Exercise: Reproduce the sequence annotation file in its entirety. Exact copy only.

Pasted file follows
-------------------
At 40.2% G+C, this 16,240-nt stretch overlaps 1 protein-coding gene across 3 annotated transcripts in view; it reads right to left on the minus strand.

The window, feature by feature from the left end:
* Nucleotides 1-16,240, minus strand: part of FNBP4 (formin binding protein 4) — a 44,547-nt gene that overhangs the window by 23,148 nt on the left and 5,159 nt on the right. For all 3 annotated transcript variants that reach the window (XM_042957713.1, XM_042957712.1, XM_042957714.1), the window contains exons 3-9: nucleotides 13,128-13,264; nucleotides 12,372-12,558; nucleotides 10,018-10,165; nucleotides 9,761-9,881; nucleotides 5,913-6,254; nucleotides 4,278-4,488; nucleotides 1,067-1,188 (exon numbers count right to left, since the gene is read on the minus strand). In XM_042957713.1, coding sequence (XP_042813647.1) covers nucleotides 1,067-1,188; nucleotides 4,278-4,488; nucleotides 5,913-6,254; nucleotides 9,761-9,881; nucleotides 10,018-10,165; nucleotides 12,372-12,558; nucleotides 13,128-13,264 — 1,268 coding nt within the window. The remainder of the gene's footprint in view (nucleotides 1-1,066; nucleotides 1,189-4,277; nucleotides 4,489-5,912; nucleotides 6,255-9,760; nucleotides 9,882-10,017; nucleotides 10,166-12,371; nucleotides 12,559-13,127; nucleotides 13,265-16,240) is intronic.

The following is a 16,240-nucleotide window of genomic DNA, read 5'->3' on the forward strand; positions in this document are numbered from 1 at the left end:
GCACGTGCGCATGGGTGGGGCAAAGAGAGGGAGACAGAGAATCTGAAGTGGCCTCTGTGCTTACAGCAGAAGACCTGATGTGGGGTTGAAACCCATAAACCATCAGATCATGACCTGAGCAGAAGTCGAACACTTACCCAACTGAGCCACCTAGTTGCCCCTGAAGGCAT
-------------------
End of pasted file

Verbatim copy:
At 40.2% G+C, this 16,240-nt stretch overlaps 1 protein-coding gene across 3 annotated transcripts in view; it reads right to left on the minus strand.

The window, feature by feature from the left end:
* Nucleotides 1-16,240, minus strand: part of FNBP4 (formin binding protein 4) — a 44,547-nt gene that overhangs the window by 23,148 nt on the left and 5,159 nt on the right. For all 3 annotated transcript variants that reach the window (XM_042957713.1, XM_042957712.1, XM_042957714.1), the window contains exons 3-9: nucleotides 13,128-13,264; nucleotides 12,372-12,558; nucleotides 10,018-10,165; nucleotides 9,761-9,881; nucleotides 5,913-6,254; nucleotides 4,278-4,488; nucleotides 1,067-1,188 (exon numbers count right to left, since the gene is read on the minus strand). In XM_042957713.1, coding sequence (XP_042813647.1) covers nucleotides 1,067-1,188; nucleotides 4,278-4,488; nucleotides 5,913-6,254; nucleotides 9,761-9,881; nucleotides 10,018-10,165; nucleotides 12,372-12,558; nucleotides 13,128-13,264 — 1,268 coding nt within the window. The remainder of the gene's footprint in view (nucleotides 1-1,066; nucleotides 1,189-4,277; nucleotides 4,489-5,912; nucleotides 6,255-9,760; nucleotides 9,882-10,017; nucleotides 10,166-12,371; nucleotides 12,559-13,127; nucleotides 13,265-16,240) is intronic.

The following is a 16,240-nucleotide window of genomic DNA, read 5'->3' on the forward strand; positions in this document are numbered from 1 at the left end:
GCACGTGCGCATGGGTGGGGCAAAGAGAGGGAGACAGAGAATCTGAAGTGGCCTCTGTGCTTACAGCAGAAGACCTGATGTGGGGTTGAAACCCATAAACCATCAGATCATGACCTGAGCAGAAGTCGAACACTTACCCAACTGAGCCACCTAGTTGCCCCTGAAGGCAT